An Emotional Support Animal (ESA) is a pet that has been prescribed to patients who have a mental disorder. ESAs can only be prescribed by a certified therapist, psychiatrist, and psychologist to help people cope with their emotional needs. Aside from offering its owner the emotional support they need to get through the day, ESAs more or less behave like regular pets. This is why owners are likely to become attached to their pets and can’t afford to spend time away from them even when they have to board a plane or have to leave the country.
The good news is that ESAs can travel onboard for free as long as you have a certified letter from a professional psychologist or therapist. However, the airline must be contacted at least 48 hours before the scheduled departure time and must be presented with a certified letter. This will provide the airline representatives enough time to call the doctor’s office and verify the authenticity of the letter. So, if you fail to call in advance, don’t be surprised if you are not allowed to board with your pet.
The Air Carrier Access Act (ACAA), folks who have been diagnosed with a mental disability and have obtained a letter from a certified mental health professional are allowed to travel with an ESA on air. If all the requirements are fulfilled, the airlines are not legally allowed to cross-question or ask questions regarding the person’s disability.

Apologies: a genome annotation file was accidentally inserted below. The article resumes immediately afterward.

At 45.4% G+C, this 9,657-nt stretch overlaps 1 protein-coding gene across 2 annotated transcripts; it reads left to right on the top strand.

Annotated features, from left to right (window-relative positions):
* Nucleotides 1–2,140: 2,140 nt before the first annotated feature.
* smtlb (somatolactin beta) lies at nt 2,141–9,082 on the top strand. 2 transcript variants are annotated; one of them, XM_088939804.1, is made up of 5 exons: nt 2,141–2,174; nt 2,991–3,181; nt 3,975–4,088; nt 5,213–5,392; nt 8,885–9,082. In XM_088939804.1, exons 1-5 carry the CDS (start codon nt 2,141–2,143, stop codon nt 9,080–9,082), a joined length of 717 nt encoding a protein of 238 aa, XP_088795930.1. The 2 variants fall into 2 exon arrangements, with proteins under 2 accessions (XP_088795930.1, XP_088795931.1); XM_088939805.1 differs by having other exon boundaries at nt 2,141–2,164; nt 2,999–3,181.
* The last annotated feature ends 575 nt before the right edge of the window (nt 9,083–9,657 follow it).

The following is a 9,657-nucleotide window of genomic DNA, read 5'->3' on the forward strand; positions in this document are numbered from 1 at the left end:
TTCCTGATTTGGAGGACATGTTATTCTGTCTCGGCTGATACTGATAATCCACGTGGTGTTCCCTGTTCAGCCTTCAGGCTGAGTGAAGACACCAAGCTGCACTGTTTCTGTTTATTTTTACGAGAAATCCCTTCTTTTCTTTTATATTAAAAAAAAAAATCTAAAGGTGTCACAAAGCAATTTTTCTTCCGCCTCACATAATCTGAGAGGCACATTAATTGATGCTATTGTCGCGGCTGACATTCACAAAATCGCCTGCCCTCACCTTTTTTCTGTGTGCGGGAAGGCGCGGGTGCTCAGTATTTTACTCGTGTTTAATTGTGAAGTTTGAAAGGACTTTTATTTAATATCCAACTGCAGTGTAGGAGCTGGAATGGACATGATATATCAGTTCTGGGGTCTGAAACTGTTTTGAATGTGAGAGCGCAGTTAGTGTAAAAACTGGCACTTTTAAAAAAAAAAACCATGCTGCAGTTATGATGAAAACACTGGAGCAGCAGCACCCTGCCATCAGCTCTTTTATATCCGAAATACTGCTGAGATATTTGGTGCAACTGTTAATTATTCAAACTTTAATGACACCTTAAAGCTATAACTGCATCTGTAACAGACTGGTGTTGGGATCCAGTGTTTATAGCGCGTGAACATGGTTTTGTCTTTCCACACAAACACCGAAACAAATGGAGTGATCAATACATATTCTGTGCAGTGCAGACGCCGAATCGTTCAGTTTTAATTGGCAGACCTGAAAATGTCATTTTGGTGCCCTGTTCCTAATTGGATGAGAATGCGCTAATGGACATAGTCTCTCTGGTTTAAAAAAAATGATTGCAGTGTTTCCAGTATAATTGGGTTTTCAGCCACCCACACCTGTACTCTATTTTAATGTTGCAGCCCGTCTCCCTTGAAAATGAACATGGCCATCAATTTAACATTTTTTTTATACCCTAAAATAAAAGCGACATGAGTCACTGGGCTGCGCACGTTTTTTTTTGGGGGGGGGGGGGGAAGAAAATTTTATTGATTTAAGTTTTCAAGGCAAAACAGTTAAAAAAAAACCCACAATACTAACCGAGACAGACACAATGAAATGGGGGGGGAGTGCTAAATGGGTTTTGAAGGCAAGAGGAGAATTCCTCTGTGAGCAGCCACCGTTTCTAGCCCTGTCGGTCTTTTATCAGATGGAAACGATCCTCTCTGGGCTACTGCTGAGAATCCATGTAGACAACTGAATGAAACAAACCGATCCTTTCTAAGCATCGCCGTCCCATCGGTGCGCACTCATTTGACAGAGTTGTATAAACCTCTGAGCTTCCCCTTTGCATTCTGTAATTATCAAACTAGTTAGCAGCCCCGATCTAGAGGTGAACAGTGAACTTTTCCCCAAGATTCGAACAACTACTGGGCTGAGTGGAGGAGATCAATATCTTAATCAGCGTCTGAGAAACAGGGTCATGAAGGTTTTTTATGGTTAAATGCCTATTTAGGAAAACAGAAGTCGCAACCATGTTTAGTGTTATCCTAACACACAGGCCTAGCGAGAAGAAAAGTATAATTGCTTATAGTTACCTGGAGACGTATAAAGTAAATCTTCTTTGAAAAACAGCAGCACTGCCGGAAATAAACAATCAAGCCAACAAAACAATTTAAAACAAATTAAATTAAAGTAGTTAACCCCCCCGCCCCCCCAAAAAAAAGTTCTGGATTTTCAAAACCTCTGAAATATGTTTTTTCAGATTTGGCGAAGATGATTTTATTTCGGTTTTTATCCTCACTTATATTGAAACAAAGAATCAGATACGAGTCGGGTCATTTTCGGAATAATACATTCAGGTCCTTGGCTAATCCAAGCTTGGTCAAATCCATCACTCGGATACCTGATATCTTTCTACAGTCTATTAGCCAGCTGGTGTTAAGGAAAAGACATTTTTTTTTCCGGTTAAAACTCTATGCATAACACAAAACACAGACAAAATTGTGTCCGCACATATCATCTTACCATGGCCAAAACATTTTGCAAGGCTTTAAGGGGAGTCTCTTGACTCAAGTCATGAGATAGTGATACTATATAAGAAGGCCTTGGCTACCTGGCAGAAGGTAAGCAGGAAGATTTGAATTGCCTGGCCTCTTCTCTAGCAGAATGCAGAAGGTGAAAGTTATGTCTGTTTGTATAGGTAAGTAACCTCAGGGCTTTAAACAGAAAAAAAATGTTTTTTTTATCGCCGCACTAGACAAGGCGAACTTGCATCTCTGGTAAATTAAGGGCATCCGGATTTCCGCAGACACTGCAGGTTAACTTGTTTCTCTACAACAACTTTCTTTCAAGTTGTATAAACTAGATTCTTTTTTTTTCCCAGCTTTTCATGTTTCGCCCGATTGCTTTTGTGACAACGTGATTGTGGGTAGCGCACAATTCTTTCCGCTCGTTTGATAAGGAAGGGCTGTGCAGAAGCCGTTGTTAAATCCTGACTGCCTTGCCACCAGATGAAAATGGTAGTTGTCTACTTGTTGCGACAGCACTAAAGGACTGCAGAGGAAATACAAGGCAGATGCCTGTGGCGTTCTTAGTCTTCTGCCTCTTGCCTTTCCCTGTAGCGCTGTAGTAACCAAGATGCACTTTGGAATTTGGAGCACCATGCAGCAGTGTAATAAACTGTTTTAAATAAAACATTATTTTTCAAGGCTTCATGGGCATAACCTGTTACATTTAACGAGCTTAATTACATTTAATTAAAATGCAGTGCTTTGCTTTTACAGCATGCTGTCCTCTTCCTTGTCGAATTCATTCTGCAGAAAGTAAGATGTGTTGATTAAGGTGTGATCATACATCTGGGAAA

This law also protects ESA owners from being charged an additional fee because of their pet as long as all the requirements have been met. If an airline refuses to comply, you can get in touch with the Customer Resolution Official (CRO) and report the problem immediately. However, make sure you have a certified letter to testify your illness before contacting the authorities.
Airlines employ CROs to handle disputes and uncertainties that a person who has a disability may face. However, ESA owners must comply with the airline regulations and meet certain requirements to be covered by the ACAA. This includes:
There are certain considerations that you need to keep in mind before calling up the airlines. First off, note that pets that are not well-behaved or are excessively loud will not be allowed to board the plane. Animals that possess a threatening nature can be legally denied service.
Additionally, if your ESA is a big furry dog that is too large to sit on your lap, an airline representative may request you to seat the animal on the floor. Most airlines don’t have a problem with small animals that can easily fit inside a crate or carrier. While most American airlines allow pets that weigh larger than 25 pounds to travel with their owners, this might not apply to foreign carriers. It is thus important you call the airline in advance and ask them questions regarding your pet.
Additionally, be prepared for setbacks. You may experience skepticism regarding your need for an ESA from passersby, and that’s alright. Having a certified ESA letter is an excellent way to clear any doubts that people may have. Additionally, be respectful to other people who might not understand your situation. Keep your cool and always call an airline in advance before you book your flight.
Additionally, ensure the letter is not nearing its expiry date before flying. You will not be protected by the ACAA once the letter has expired so ensure you have everything you need to travel with your furry friend onboard.